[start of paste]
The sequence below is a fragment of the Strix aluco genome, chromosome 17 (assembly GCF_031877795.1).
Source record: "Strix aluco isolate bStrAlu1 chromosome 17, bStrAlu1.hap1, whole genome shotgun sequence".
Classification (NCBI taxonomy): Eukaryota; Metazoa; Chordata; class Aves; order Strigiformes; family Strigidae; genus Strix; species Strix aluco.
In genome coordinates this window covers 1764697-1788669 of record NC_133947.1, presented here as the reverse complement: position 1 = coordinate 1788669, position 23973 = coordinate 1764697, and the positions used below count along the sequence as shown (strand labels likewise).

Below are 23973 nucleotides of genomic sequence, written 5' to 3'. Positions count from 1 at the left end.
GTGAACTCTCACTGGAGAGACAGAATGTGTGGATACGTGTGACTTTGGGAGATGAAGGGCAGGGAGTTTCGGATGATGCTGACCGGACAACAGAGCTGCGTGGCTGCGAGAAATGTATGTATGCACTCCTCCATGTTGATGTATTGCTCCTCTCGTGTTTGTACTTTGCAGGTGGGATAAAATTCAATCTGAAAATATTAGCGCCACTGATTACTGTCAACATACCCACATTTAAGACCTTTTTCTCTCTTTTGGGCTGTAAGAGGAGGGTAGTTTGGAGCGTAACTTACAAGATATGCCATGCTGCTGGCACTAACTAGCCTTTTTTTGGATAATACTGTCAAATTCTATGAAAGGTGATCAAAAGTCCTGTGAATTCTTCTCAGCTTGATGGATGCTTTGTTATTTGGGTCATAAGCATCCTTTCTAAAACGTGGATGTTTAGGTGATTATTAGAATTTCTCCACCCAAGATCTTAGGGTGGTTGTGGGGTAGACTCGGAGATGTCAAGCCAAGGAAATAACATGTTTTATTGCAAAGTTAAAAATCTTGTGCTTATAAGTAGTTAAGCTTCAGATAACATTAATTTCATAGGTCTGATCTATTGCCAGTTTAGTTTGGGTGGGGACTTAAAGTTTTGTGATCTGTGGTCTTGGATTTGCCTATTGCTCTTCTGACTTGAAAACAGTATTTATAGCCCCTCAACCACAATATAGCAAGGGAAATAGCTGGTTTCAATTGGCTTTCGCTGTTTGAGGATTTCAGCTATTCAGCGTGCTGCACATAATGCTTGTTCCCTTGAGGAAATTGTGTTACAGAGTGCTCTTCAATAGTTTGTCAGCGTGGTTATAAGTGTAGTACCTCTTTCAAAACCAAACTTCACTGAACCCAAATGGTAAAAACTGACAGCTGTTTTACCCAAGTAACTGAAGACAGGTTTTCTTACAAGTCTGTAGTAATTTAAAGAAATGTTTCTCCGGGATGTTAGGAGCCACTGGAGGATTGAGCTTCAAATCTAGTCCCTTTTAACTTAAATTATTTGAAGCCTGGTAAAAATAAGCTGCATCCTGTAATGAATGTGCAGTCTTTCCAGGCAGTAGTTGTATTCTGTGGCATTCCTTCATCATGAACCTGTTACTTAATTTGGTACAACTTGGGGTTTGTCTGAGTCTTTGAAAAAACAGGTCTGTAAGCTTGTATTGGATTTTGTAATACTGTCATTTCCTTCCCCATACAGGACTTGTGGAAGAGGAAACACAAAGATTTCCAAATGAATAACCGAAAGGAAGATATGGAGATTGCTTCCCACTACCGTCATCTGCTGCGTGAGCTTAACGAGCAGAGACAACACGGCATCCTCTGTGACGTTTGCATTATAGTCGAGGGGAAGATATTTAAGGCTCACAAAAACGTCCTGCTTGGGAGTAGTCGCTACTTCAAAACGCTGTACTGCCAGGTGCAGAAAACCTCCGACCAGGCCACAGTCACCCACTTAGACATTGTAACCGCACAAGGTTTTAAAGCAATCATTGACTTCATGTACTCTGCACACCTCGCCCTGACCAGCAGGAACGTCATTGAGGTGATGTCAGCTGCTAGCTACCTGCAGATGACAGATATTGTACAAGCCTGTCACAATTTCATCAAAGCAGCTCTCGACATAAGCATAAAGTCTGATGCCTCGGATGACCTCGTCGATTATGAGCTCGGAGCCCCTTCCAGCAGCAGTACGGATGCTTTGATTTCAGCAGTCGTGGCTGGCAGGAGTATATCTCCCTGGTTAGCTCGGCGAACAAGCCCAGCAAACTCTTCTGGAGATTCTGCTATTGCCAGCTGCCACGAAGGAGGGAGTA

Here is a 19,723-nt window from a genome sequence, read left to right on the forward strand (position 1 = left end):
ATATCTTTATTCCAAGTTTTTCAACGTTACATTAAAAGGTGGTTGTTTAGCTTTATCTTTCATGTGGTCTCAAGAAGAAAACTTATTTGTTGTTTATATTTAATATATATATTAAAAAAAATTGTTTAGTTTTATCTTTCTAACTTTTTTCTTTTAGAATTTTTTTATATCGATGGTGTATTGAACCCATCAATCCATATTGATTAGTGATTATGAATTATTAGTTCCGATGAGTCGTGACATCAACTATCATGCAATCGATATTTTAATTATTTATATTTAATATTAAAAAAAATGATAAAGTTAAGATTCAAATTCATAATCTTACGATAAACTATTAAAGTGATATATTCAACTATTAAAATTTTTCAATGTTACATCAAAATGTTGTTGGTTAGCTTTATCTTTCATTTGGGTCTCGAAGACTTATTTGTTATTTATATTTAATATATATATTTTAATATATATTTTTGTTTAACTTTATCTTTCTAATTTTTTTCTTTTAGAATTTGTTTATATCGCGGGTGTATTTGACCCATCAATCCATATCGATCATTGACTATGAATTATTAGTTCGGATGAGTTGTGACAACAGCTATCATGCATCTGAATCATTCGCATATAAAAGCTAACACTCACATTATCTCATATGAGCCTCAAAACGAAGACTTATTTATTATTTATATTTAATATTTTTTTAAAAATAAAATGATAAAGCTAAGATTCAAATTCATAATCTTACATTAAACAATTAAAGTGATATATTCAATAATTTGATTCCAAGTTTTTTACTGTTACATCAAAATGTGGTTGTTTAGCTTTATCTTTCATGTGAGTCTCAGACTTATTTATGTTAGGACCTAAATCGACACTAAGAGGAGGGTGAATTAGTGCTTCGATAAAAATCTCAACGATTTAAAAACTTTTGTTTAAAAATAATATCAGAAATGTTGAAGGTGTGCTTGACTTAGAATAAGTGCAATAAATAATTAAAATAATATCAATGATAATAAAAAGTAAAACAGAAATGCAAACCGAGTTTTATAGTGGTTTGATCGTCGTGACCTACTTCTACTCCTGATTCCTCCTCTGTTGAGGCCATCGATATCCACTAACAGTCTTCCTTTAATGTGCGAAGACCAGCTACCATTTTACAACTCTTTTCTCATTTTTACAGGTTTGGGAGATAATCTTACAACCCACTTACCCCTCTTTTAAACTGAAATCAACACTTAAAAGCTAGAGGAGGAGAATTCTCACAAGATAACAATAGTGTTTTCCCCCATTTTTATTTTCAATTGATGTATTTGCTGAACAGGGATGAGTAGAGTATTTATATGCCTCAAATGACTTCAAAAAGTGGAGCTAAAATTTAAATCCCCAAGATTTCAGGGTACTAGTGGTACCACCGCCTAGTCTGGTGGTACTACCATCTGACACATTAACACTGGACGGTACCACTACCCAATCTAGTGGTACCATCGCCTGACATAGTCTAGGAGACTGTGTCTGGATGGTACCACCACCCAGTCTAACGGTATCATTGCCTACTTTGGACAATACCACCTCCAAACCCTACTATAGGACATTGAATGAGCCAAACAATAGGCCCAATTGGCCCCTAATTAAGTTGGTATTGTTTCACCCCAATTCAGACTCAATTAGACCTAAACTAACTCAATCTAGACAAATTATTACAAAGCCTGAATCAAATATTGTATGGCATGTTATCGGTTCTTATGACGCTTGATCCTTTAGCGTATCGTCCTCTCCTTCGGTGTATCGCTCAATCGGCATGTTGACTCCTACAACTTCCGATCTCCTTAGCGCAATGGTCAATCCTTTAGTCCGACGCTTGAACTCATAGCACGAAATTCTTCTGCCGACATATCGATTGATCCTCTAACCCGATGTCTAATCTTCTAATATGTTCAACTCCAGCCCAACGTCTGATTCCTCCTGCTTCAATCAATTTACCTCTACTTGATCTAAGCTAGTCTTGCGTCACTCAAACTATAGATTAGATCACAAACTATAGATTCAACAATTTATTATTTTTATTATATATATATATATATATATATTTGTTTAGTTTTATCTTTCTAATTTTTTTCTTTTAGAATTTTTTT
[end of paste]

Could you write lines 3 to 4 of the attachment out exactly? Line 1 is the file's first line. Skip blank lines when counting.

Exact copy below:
Classification (NCBI taxonomy): Eukaryota; Metazoa; Chordata; class Aves; order Strigiformes; family Strigidae; genus Strix; species Strix aluco.
In genome coordinates this window covers 1764697-1788669 of record NC_133947.1, presented here as the reverse complement: position 1 = coordinate 1788669, position 23973 = coordinate 1764697, and the positions used below count along the sequence as shown (strand labels likewise).